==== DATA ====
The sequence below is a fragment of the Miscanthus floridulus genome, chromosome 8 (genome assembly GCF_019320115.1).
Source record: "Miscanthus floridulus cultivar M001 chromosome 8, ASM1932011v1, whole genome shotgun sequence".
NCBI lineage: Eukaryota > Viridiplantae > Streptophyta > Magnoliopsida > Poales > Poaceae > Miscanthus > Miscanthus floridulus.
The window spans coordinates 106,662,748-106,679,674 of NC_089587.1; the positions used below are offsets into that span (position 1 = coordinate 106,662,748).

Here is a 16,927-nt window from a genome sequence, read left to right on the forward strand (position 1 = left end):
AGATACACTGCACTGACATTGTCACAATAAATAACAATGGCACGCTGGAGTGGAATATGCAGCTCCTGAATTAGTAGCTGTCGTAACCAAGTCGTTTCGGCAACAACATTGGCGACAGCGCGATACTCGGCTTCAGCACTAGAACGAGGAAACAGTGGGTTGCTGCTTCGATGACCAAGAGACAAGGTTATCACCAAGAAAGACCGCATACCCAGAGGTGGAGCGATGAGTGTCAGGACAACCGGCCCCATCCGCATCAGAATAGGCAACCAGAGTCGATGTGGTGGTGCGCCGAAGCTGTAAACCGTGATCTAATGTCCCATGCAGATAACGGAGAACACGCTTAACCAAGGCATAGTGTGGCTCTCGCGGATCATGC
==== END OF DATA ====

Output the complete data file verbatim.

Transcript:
The sequence below is a fragment of the Miscanthus floridulus genome, chromosome 8 (genome assembly GCF_019320115.1).
Source record: "Miscanthus floridulus cultivar M001 chromosome 8, ASM1932011v1, whole genome shotgun sequence".
NCBI lineage: Eukaryota > Viridiplantae > Streptophyta > Magnoliopsida > Poales > Poaceae > Miscanthus > Miscanthus floridulus.
The window spans coordinates 106,662,748-106,679,674 of NC_089587.1; the positions used below are offsets into that span (position 1 = coordinate 106,662,748).

Here is a 16,927-nt window from a genome sequence, read left to right on the forward strand (position 1 = left end):
AGATACACTGCACTGACATTGTCACAATAAATAACAATGGCACGCTGGAGTGGAATATGCAGCTCCTGAATTAGTAGCTGTCGTAACCAAGTCGTTTCGGCAACAACATTGGCGACAGCGCGATACTCGGCTTCAGCACTAGAACGAGGAAACAGTGGGTTGCTGCTTCGATGACCAAGAGACAAGGTTATCACCAAGAAAGACCGCATACCCAGAGGTGGAGCGATGAGTGTCAGGACAACCGGCCCCATCCGCATCAGAATAGGCAACCAGAGTCGATGTGGTGGTGCGCCGAAGCTGTAAACCGTGATCTAATGTCCCATGCAGATAACGGAGAACACGCTTAACCAAGGCATAGTGTGGCTCTCGCGGATCATGC